2

If I am using this simple new command...

\newcommand{\Lem}[3]{
\begin{lemma}
{#1}
\begin{itemize}
\item{#2}
\item{#3}
\end{itemize}
\end{lemma}
}

how can I use it if for example I only have one item in the list part. Thanks

2
  • 2
    note item does not take an argument so \item #2 not \item{#2} also take care to use % at ends of lines to avoid adding extra white space. Commented Jan 21 at 15:15
  • 2
    Please always include a complete MWE. Don't make other users do more work. Start with \documentclass, include all relevant \usepackage commands, and end with \end{document}.
    – Sandy G
    Commented Jan 21 at 15:16

4 Answers 4

6

You need some syntax to separate the items, you could use {..}{...} or (if there are no commas in the items {... , ... , ...} but I would use the standard latex syntax \item ... \item ... then you just need

\newcommand{\Lem}[2]{%<<<
\begin{lemma}%<--
{#1}%
\begin{itemize}
#2
\end{itemize}%<
\end{lemma}%<
}

\Lem{foo}{\item this  \item that}


Although generally I'd avoid hiding environments in commands, environments are a core part of latex syntax and you can get better context syntax help, and more functionality, eg use of \verb or minted if you use an environment.

\newenvironment{\Lem}[]{%<<<
\begin{lemma}%<--
{#1}%
\begin{itemize}%
}
{%
\end{itemize}%<
\end{lemma}%<
}

\begin{Lem}{foo}
\item this
\item that
\end{Lem}

5

The command \Lem is defined with \NewDocumentCommand. The first argument is mandatory. The second till ninth argument are optional. It uses \IfValueT to test if an argument is empty.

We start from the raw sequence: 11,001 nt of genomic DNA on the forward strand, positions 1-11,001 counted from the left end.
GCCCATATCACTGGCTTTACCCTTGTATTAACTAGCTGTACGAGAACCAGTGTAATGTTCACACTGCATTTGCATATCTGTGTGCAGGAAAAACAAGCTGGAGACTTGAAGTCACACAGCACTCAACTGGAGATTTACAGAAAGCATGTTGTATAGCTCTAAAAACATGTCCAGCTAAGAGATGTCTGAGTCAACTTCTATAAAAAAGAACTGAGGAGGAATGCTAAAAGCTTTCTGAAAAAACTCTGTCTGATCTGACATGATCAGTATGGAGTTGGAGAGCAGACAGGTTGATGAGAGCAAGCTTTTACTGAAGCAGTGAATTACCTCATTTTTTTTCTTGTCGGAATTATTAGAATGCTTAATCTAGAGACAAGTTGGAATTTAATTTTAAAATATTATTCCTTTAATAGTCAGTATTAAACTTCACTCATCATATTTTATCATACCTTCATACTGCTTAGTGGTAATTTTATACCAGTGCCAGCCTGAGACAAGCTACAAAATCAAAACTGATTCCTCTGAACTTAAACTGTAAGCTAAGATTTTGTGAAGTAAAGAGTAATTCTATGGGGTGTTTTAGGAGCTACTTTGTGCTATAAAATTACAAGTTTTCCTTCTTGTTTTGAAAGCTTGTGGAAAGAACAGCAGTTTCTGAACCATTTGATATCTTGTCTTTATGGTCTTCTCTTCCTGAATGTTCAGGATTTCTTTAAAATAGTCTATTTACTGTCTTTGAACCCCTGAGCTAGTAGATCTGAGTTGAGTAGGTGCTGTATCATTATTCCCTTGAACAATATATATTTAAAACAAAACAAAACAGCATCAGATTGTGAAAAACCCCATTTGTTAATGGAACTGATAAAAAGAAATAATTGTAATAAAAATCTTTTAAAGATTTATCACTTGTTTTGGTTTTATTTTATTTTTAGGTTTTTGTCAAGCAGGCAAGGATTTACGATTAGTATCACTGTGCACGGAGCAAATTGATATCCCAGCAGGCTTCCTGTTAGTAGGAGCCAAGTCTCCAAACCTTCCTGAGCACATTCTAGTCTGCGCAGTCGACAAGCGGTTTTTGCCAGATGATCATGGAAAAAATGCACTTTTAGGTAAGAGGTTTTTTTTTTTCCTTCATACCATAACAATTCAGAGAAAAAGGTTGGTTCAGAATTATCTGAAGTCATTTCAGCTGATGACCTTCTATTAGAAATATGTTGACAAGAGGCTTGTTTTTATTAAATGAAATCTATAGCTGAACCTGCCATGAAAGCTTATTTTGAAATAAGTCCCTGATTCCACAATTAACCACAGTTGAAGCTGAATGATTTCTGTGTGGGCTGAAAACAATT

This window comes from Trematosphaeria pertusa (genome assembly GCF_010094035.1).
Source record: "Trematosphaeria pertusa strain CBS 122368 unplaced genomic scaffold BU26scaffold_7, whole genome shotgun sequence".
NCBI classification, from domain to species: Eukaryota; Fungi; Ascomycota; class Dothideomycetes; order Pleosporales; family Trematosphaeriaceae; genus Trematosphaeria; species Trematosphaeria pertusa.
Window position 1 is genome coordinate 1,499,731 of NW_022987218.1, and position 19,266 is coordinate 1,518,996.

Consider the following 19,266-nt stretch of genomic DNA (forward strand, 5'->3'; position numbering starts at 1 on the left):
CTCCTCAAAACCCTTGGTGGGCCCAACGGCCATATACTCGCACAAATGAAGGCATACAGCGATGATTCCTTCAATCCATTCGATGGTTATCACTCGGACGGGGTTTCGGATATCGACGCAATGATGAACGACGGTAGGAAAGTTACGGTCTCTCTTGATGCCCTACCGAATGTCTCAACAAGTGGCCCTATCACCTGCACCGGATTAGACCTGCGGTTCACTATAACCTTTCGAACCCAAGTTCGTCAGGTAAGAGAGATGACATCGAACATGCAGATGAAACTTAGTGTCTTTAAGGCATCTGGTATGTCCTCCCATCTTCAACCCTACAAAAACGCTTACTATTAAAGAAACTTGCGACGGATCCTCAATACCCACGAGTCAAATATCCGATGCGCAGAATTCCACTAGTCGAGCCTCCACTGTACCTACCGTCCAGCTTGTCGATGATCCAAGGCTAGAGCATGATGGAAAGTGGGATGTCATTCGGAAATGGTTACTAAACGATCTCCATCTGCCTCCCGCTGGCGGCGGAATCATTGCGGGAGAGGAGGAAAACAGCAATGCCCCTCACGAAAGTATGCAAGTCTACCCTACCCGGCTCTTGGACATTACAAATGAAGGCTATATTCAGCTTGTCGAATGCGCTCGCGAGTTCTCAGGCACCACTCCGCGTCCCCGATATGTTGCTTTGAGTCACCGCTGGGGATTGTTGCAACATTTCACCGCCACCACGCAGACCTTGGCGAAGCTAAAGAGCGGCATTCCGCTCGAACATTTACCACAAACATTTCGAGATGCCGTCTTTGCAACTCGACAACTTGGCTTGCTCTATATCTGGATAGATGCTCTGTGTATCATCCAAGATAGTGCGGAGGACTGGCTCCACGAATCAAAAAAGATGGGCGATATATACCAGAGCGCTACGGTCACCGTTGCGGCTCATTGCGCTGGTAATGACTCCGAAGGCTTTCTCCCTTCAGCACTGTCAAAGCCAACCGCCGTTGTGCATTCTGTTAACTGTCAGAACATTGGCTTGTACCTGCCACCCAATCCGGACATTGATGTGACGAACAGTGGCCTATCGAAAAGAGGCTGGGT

enter image description here

\documentclass[border=6pt,varwidth]{standalone}
\usepackage{amsthm}
\newtheorem{lemma}{Lemma}
\NewDocumentCommand{\Lem}{moooooooo}{\begin{lemma}
#1
\IfValueT{#2}{\begin{itemize}
\IfValueT{#2}{\item #2}
\IfValueT{#3}{\item #3}
\IfValueT{#4}{\item #4}
\IfValueT{#5}{\item #5}
\IfValueT{#6}{\item #6}
\IfValueT{#7}{\item #7}
\IfValueT{#8}{\item #8}
\IfValueT{#9}{\item #9}
\end{itemize}}\end{lemma}}
\begin{document}
\Lem{Example 1} end
\Lem{Example 2}[item 1] end
\Lem{Example 3}[item 1][item 2][item 3][item 4] end
\end{document}
3

You can place the items in a loop, for example using \foreach from the pgffor package (included in tikz if you're using that). Note that if an item includes commas you must enclose it in braces.

enter image description here

\documentclass{article}

\usepackage{pgffor}

\newtheorem{lemma}{Lemma}

\newcommand{\Lem}[2]{
    \begin{lemma}{#1}
        \begin{itemize}
            \foreach \i in {#2}
                {\item \i}
        \end{itemize}
    \end{lemma}
}

\begin{document}

\Lem{Here is a lemma.}{Item.}
\Lem{Here is another lemma.}{Item 1., Item 2., {Items 3, 4, 5.}}

\end{document}  
1

A version closer to the original code, that checks if #3 is empty. In that case nothing is done, in the \else case an \item is added for the argument. This requires that the argument is always provided (\Lem{Here is a lemma.}{Item.}{} for example), unlike the anwer from matexmatics which uses actual optional arguments.

\documentclass{article}

\newtheorem{lemma}{Lemma}

\newcommand{\Lem}[3]{
    \begin{lemma}{#1}
        \begin{itemize}
            \item #2
            \if\relax\detokenize{#3}\else
               \item #3
            \fi
        \end{itemize}
    \end{lemma}
}

\begin{document}

\Lem{Here is a lemma.}{Item.}{}
\Lem{Here is another lemma.}{Item 1.}{Item 2.}

\end{document} 

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